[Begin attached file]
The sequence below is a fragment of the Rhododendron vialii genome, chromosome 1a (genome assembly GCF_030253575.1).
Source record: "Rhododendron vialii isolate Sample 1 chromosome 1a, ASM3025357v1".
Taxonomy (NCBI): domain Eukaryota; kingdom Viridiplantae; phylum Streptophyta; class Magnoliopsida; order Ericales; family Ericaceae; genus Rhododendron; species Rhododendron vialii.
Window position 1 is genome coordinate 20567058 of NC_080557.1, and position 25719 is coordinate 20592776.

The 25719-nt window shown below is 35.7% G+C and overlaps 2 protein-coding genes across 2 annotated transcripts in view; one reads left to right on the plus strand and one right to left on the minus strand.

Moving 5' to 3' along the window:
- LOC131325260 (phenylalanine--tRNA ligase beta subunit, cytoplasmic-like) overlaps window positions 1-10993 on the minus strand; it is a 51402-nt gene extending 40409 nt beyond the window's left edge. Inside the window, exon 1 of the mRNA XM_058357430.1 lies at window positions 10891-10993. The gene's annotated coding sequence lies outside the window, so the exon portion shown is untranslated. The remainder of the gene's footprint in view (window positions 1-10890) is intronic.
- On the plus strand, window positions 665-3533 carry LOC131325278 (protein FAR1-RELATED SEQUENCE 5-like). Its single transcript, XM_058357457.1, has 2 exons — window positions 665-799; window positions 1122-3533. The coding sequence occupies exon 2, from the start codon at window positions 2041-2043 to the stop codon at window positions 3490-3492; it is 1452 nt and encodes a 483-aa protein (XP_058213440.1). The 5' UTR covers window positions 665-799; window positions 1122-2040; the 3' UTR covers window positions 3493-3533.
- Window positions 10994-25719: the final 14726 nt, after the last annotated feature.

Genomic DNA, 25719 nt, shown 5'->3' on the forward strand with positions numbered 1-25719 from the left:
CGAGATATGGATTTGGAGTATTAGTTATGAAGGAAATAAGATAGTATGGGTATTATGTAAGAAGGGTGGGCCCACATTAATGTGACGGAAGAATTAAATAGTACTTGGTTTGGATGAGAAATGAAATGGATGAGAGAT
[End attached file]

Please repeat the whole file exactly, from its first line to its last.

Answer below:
The sequence below is a fragment of the Rhododendron vialii genome, chromosome 1a (genome assembly GCF_030253575.1).
Source record: "Rhododendron vialii isolate Sample 1 chromosome 1a, ASM3025357v1".
Taxonomy (NCBI): domain Eukaryota; kingdom Viridiplantae; phylum Streptophyta; class Magnoliopsida; order Ericales; family Ericaceae; genus Rhododendron; species Rhododendron vialii.
Window position 1 is genome coordinate 20567058 of NC_080557.1, and position 25719 is coordinate 20592776.

The 25719-nt window shown below is 35.7% G+C and overlaps 2 protein-coding genes across 2 annotated transcripts in view; one reads left to right on the plus strand and one right to left on the minus strand.

Moving 5' to 3' along the window:
- LOC131325260 (phenylalanine--tRNA ligase beta subunit, cytoplasmic-like) overlaps window positions 1-10993 on the minus strand; it is a 51402-nt gene extending 40409 nt beyond the window's left edge. Inside the window, exon 1 of the mRNA XM_058357430.1 lies at window positions 10891-10993. The gene's annotated coding sequence lies outside the window, so the exon portion shown is untranslated. The remainder of the gene's footprint in view (window positions 1-10890) is intronic.
- On the plus strand, window positions 665-3533 carry LOC131325278 (protein FAR1-RELATED SEQUENCE 5-like). Its single transcript, XM_058357457.1, has 2 exons — window positions 665-799; window positions 1122-3533. The coding sequence occupies exon 2, from the start codon at window positions 2041-2043 to the stop codon at window positions 3490-3492; it is 1452 nt and encodes a 483-aa protein (XP_058213440.1). The 5' UTR covers window positions 665-799; window positions 1122-2040; the 3' UTR covers window positions 3493-3533.
- Window positions 10994-25719: the final 14726 nt, after the last annotated feature.

Genomic DNA, 25719 nt, shown 5'->3' on the forward strand with positions numbered 1-25719 from the left:
CGAGATATGGATTTGGAGTATTAGTTATGAAGGAAATAAGATAGTATGGGTATTATGTAAGAAGGGTGGGCCCACATTAATGTGACGGAAGAATTAAATAGTACTTGGTTTGGATGAGAAATGAAATGGATGAGAGAT